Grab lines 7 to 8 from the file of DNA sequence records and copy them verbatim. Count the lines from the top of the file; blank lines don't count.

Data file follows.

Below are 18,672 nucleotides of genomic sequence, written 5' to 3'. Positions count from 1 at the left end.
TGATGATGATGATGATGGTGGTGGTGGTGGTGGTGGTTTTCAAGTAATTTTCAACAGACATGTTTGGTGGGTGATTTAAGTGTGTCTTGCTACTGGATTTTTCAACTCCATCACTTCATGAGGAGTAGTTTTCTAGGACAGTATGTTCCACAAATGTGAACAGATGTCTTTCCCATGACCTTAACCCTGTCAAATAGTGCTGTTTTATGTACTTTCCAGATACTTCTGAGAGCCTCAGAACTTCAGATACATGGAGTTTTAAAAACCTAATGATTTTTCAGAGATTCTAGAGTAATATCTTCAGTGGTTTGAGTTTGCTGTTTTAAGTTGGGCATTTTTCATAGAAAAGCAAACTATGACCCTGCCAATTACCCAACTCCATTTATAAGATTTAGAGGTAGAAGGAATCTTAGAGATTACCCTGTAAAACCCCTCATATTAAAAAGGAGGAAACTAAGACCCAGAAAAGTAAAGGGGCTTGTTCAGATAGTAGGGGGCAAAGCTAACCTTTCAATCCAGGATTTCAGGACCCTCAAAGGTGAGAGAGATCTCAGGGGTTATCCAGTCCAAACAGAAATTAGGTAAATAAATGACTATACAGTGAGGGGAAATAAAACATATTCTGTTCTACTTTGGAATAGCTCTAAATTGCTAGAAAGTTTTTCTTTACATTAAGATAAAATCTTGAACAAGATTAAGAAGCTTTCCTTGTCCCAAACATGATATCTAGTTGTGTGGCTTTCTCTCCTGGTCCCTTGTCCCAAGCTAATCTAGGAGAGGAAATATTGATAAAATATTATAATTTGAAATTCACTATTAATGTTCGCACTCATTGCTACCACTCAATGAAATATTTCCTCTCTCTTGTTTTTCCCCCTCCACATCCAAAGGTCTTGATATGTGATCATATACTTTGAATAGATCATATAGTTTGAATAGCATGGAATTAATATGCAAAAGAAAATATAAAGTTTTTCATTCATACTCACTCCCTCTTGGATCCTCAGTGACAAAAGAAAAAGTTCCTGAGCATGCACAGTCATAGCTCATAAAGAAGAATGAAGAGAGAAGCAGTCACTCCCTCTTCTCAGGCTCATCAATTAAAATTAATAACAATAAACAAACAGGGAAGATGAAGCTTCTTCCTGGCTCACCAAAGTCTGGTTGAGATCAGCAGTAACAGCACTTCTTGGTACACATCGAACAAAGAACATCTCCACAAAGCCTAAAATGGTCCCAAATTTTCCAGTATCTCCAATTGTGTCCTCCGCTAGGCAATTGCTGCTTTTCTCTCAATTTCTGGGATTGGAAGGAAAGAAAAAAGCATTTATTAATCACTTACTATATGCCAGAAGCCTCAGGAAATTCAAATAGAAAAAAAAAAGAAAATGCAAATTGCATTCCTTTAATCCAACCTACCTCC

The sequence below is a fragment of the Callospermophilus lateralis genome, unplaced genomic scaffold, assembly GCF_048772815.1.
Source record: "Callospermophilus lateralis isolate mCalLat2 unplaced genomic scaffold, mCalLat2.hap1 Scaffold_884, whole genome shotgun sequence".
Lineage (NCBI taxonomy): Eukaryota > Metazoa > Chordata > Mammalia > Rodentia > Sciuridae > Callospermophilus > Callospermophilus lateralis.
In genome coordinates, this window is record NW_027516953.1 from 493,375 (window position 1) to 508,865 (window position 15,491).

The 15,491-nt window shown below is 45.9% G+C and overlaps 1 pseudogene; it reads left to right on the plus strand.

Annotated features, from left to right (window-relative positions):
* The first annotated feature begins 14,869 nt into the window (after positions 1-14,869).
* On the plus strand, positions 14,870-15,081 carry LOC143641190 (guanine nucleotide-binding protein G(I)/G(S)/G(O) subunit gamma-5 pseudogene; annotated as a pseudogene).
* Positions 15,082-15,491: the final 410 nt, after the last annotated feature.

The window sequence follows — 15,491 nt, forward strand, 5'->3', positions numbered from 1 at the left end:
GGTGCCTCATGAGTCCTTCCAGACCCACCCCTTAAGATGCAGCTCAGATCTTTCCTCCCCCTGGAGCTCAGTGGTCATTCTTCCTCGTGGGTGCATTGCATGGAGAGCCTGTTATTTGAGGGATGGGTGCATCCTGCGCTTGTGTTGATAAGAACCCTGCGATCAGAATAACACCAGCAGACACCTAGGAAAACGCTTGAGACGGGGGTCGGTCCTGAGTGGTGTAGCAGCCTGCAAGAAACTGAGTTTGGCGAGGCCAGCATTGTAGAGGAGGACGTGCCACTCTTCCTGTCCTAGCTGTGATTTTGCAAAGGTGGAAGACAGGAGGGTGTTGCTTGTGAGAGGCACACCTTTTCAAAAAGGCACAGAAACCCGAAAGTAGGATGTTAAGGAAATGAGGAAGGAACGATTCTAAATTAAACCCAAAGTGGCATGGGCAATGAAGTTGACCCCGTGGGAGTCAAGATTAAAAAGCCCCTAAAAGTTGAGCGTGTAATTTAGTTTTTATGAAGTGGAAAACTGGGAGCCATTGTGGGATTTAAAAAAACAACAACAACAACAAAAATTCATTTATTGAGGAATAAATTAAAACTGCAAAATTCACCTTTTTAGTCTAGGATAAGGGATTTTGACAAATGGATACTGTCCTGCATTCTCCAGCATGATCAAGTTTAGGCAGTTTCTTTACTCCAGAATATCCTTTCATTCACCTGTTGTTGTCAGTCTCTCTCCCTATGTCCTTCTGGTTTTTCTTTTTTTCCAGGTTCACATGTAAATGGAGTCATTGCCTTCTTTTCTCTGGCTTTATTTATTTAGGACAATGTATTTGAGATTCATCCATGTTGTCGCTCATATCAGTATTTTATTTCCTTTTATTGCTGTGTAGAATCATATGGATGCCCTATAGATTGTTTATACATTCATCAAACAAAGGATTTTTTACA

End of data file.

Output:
The 15,491-nt window shown below is 45.9% G+C and overlaps 1 pseudogene; it reads left to right on the plus strand.

Annotated features, from left to right (window-relative positions):